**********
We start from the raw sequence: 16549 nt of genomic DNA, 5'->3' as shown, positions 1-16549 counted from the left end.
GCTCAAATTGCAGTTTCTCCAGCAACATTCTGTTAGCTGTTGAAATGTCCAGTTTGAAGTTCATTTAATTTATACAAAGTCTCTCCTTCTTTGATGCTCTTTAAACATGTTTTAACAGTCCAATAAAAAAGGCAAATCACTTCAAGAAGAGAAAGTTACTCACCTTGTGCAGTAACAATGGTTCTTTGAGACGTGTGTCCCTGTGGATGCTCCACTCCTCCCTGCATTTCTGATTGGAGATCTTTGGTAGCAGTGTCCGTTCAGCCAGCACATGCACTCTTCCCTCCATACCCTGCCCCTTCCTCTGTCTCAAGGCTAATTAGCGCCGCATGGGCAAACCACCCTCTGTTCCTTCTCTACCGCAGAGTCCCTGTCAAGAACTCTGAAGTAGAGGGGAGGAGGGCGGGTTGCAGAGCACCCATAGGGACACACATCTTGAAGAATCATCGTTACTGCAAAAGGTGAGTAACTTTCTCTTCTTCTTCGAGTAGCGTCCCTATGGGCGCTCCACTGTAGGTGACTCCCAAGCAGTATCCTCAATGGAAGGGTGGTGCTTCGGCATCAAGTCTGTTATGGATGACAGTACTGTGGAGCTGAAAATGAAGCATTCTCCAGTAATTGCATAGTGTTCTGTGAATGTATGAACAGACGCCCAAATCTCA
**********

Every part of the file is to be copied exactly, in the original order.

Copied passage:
We start from the raw sequence: 16549 nt of genomic DNA, 5'->3' as shown, positions 1-16549 counted from the left end.
GCTCAAATTGCAGTTTCTCCAGCAACATTCTGTTAGCTGTTGAAATGTCCAGTTTGAAGTTCATTTAATTTATACAAAGTCTCTCCTTCTTTGATGCTCTTTAAACATGTTTTAACAGTCCAATAAAAAAGGCAAATCACTTCAAGAAGAGAAAGTTACTCACCTTGTGCAGTAACAATGGTTCTTTGAGACGTGTGTCCCTGTGGATGCTCCACTCCTCCCTGCATTTCTGATTGGAGATCTTTGGTAGCAGTGTCCGTTCAGCCAGCACATGCACTCTTCCCTCCATACCCTGCCCCTTCCTCTGTCTCAAGGCTAATTAGCGCCGCATGGGCAAACCACCCTCTGTTCCTTCTCTACCGCAGAGTCCCTGTCAAGAACTCTGAAGTAGAGGGGAGGAGGGCGGGTTGCAGAGCACCCATAGGGACACACATCTTGAAGAATCATCGTTACTGCAAAAGGTGAGTAACTTTCTCTTCTTCTTCGAGTAGCGTCCCTATGGGCGCTCCACTGTAGGTGACTCCCAAGCAGTATCCTCAATGGAAGGGTGGTGCTTCGGCATCAAGTCTGTTATGGATGACAGTACTGTGGAGCTGAAAATGAAGCATTCTCCAGTAATTGCATAGTGTTCTGTGAATGTATGAACAGACGCCCAAATCTCA